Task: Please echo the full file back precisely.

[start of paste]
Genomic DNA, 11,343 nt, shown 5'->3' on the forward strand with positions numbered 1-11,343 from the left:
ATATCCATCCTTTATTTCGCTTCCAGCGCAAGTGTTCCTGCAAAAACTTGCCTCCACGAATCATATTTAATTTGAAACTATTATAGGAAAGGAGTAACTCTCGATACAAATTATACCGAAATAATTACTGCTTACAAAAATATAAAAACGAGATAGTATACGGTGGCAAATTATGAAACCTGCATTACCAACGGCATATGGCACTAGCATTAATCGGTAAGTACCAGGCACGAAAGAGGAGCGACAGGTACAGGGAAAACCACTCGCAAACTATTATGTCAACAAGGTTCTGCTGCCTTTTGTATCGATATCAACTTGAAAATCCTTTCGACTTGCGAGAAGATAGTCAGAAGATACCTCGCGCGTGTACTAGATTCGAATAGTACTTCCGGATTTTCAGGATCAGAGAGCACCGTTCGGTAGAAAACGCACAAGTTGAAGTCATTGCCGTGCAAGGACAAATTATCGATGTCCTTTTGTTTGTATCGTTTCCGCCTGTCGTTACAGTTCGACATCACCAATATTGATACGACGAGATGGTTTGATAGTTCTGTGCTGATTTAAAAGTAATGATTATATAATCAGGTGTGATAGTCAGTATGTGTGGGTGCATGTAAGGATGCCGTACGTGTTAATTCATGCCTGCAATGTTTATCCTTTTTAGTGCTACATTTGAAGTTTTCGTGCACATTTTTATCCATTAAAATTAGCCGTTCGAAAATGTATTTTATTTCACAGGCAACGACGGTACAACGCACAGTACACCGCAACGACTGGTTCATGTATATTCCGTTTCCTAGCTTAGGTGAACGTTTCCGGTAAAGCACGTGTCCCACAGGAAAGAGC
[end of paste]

Genomic DNA, 11,343 nt, shown 5'->3' on the forward strand with positions numbered 1-11,343 from the left:
ATATCCATCCTTTATTTCGCTTCCAGCGCAAGTGTTCCTGCAAAAACTTGCCTCCACGAATCATATTTAATTTGAAACTATTATAGGAAAGGAGTAACTCTCGATACAAATTATACCGAAATAATTACTGCTTACAAAAATATAAAAACGAGATAGTATACGGTGGCAAATTATGAAACCTGCATTACCAACGGCATATGGCACTAGCATTAATCGGTAAGTACCAGGCACGAAAGAGGAGCGACAGGTACAGGGAAAACCACTCGCAAACTATTATGTCAACAAGGTTCTGCTGCCTTTTGTATCGATATCAACTTGAAAATCCTTTCGACTTGCGAGAAGATAGTCAGAAGATACCTCGCGCGTGTACTAGATTCGAATAGTACTTCCGGATTTTCAGGATCAGAGAGCACCGTTCGGTAGAAAACGCACAAGTTGAAGTCATTGCCGTGCAAGGACAAATTATCGATGTCCTTTTGTTTGTATCGTTTCCGCCTGTCGTTACAGTTCGACATCACCAATATTGATACGACGAGATGGTTTGATAGTTCTGTGCTGATTTAAAAGTAATGATTATATAATCAGGTGTGATAGTCAGTATGTGTGGGTGCATGTAAGGATGCCGTACGTGTTAATTCATGCCTGCAATGTTTATCCTTTTTAGTGCTACATTTGAAGTTTTCGTGCACATTTTTATCCATTAAAATTAGCCGTTCGAAAATGTATTTTATTTCACAGGCAACGACGGTACAACGCACAGTACACCGCAACGACTGGTTCATGTATATTCCGTTTCCTAGCTTAGGTGAACGTTTCCGGTAAAGCACGTGTCCCACAGGAAAGAGC